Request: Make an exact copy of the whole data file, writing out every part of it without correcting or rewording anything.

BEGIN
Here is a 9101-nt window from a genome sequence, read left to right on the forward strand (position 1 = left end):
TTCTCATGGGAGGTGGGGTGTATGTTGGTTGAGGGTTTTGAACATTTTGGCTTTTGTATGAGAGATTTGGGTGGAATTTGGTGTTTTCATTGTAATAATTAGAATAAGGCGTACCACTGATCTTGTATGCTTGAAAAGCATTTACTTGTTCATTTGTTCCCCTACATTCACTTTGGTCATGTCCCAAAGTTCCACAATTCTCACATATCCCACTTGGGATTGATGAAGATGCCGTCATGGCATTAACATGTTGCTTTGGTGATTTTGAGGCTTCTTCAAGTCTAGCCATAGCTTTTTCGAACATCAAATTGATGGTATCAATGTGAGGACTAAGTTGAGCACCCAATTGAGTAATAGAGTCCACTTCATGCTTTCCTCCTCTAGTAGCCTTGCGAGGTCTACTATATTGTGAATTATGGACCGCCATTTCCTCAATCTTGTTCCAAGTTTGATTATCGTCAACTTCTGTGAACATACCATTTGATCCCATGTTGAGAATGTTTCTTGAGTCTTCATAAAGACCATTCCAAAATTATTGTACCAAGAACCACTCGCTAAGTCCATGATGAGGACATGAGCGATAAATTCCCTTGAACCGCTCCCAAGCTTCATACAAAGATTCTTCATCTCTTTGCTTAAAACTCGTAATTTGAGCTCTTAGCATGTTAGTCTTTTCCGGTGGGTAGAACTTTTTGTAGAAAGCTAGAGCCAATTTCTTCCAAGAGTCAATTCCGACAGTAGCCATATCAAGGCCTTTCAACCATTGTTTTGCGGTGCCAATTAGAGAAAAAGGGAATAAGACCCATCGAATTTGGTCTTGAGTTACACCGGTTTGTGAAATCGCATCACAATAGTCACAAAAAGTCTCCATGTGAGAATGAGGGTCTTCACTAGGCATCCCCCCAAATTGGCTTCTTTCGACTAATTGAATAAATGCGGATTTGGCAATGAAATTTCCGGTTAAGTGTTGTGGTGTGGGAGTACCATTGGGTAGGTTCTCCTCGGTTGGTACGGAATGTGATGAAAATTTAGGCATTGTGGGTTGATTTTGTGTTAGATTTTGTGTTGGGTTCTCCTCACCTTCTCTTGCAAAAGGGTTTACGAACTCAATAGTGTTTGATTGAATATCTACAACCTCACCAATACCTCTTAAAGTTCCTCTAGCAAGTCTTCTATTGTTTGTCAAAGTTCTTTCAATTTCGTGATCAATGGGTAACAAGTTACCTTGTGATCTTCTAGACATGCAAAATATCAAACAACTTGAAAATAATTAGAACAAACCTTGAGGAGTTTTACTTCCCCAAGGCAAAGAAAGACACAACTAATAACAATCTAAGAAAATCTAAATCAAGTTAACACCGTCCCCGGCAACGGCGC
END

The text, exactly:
Here is a 9101-nt window from a genome sequence, read left to right on the forward strand (position 1 = left end):
TTCTCATGGGAGGTGGGGTGTATGTTGGTTGAGGGTTTTGAACATTTTGGCTTTTGTATGAGAGATTTGGGTGGAATTTGGTGTTTTCATTGTAATAATTAGAATAAGGCGTACCACTGATCTTGTATGCTTGAAAAGCATTTACTTGTTCATTTGTTCCCCTACATTCACTTTGGTCATGTCCCAAAGTTCCACAATTCTCACATATCCCACTTGGGATTGATGAAGATGCCGTCATGGCATTAACATGTTGCTTTGGTGATTTTGAGGCTTCTTCAAGTCTAGCCATAGCTTTTTCGAACATCAAATTGATGGTATCAATGTGAGGACTAAGTTGAGCACCCAATTGAGTAATAGAGTCCACTTCATGCTTTCCTCCTCTAGTAGCCTTGCGAGGTCTACTATATTGTGAATTATGGACCGCCATTTCCTCAATCTTGTTCCAAGTTTGATTATCGTCAACTTCTGTGAACATACCATTTGATCCCATGTTGAGAATGTTTCTTGAGTCTTCATAAAGACCATTCCAAAATTATTGTACCAAGAACCACTCGCTAAGTCCATGATGAGGACATGAGCGATAAATTCCCTTGAACCGCTCCCAAGCTTCATACAAAGATTCTTCATCTCTTTGCTTAAAACTCGTAATTTGAGCTCTTAGCATGTTAGTCTTTTCCGGTGGGTAGAACTTTTTGTAGAAAGCTAGAGCCAATTTCTTCCAAGAGTCAATTCCGACAGTAGCCATATCAAGGCCTTTCAACCATTGTTTTGCGGTGCCAATTAGAGAAAAAGGGAATAAGACCCATCGAATTTGGTCTTGAGTTACACCGGTTTGTGAAATCGCATCACAATAGTCACAAAAAGTCTCCATGTGAGAATGAGGGTCTTCACTAGGCATCCCCCCAAATTGGCTTCTTTCGACTAATTGAATAAATGCGGATTTGGCAATGAAATTTCCGGTTAAGTGTTGTGGTGTGGGAGTACCATTGGGTAGGTTCTCCTCGGTTGGTACGGAATGTGATGAAAATTTAGGCATTGTGGGTTGATTTTGTGTTAGATTTTGTGTTGGGTTCTCCTCACCTTCTCTTGCAAAAGGGTTTACGAACTCAATAGTGTTTGATTGAATATCTACAACCTCACCAATACCTCTTAAAGTTCCTCTAGCAAGTCTTCTATTGTTTGTCAAAGTTCTTTCAATTTCGTGATCAATGGGTAACAAGTTACCTTGTGATCTTCTAGACATGCAAAATATCAAACAACTTGAAAATAATTAGAACAAACCTTGAGGAGTTTTACTTCCCCAAGGCAAAGAAAGACACAACTAATAACAATCTAAGAAAATCTAAATCAAGTTAACACCGTCCCCGGCAACGGCGC